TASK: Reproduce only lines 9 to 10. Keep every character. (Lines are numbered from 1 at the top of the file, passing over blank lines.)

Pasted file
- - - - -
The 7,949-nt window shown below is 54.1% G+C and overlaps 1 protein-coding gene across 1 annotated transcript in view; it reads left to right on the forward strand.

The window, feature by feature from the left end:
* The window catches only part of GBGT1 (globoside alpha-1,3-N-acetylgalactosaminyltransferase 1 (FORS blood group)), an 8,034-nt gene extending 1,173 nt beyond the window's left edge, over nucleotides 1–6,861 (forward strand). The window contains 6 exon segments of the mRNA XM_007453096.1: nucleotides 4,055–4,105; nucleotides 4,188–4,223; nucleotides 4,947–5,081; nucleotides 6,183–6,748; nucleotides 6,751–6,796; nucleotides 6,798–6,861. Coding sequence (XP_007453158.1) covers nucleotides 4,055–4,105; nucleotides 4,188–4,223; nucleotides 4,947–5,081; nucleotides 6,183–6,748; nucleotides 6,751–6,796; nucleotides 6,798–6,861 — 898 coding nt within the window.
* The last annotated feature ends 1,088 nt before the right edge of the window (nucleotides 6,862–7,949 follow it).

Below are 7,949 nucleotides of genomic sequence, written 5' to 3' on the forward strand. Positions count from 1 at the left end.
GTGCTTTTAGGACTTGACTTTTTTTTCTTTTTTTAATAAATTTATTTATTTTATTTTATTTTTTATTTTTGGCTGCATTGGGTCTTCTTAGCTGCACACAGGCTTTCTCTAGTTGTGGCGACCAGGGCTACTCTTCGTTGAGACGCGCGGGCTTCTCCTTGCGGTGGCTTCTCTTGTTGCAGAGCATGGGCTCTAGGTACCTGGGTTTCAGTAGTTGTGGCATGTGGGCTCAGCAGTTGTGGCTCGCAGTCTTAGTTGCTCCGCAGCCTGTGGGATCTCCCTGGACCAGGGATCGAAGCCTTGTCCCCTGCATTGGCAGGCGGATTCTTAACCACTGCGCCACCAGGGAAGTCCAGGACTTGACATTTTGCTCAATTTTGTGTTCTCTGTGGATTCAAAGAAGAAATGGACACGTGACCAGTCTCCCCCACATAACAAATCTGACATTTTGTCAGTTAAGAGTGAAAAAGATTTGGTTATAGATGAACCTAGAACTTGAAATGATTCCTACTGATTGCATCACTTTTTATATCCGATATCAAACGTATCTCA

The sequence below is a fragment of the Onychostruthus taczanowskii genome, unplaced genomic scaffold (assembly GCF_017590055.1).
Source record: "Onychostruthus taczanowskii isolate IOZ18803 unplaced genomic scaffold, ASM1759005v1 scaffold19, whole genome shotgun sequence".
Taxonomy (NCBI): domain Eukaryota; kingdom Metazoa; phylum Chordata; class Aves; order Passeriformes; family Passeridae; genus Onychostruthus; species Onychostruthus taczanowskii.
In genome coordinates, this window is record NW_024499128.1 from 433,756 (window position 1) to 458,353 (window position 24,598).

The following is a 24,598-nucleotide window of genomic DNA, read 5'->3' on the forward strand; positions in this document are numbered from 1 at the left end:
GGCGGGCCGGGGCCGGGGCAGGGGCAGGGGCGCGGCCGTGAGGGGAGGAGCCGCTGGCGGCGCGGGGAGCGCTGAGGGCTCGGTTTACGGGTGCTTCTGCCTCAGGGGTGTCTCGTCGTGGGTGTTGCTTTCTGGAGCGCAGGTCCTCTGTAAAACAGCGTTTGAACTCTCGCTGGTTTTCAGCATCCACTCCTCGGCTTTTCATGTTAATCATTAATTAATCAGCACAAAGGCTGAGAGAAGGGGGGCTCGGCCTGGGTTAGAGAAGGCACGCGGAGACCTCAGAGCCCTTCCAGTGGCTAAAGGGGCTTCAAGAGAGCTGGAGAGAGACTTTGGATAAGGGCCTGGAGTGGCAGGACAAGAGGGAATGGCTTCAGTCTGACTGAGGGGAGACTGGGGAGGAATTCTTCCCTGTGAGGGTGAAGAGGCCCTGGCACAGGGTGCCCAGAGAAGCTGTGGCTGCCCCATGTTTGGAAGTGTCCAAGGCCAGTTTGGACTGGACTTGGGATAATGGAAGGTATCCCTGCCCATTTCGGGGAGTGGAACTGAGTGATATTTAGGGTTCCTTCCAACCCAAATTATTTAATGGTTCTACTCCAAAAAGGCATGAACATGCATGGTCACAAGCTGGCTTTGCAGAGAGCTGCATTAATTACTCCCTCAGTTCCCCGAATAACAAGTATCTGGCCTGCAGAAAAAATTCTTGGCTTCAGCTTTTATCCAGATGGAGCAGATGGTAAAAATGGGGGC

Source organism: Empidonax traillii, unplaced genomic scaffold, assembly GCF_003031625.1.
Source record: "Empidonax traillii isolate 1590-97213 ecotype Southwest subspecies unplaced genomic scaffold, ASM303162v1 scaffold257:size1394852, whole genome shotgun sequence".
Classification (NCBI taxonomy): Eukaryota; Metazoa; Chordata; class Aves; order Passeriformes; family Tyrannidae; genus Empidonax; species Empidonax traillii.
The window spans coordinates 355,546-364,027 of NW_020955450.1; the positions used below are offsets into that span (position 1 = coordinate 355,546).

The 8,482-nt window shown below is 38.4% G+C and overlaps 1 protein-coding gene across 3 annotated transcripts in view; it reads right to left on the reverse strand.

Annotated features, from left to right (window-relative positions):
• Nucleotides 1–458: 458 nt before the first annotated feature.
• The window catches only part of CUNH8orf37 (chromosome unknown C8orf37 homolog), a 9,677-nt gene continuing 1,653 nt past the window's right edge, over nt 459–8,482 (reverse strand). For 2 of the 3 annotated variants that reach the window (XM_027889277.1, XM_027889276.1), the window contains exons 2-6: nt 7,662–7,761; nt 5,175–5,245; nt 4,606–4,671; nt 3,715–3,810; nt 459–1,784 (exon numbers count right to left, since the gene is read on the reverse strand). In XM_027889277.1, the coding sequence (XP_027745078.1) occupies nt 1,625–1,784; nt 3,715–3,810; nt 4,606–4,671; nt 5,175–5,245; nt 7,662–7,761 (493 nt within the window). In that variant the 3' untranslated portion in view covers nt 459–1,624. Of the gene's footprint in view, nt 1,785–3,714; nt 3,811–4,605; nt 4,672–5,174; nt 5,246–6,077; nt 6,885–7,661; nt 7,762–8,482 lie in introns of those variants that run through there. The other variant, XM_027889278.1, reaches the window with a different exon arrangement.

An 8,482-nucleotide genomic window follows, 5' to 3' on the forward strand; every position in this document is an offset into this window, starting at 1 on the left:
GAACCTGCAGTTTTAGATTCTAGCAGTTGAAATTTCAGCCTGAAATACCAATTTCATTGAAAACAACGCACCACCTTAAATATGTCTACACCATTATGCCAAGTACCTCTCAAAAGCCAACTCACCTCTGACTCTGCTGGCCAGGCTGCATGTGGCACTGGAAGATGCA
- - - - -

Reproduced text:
Taxonomy (NCBI): domain Eukaryota; kingdom Metazoa; phylum Chordata; class Aves; order Passeriformes; family Passeridae; genus Onychostruthus; species Onychostruthus taczanowskii.
In genome coordinates, this window is record NW_024499128.1 from 433,756 (window position 1) to 458,353 (window position 24,598).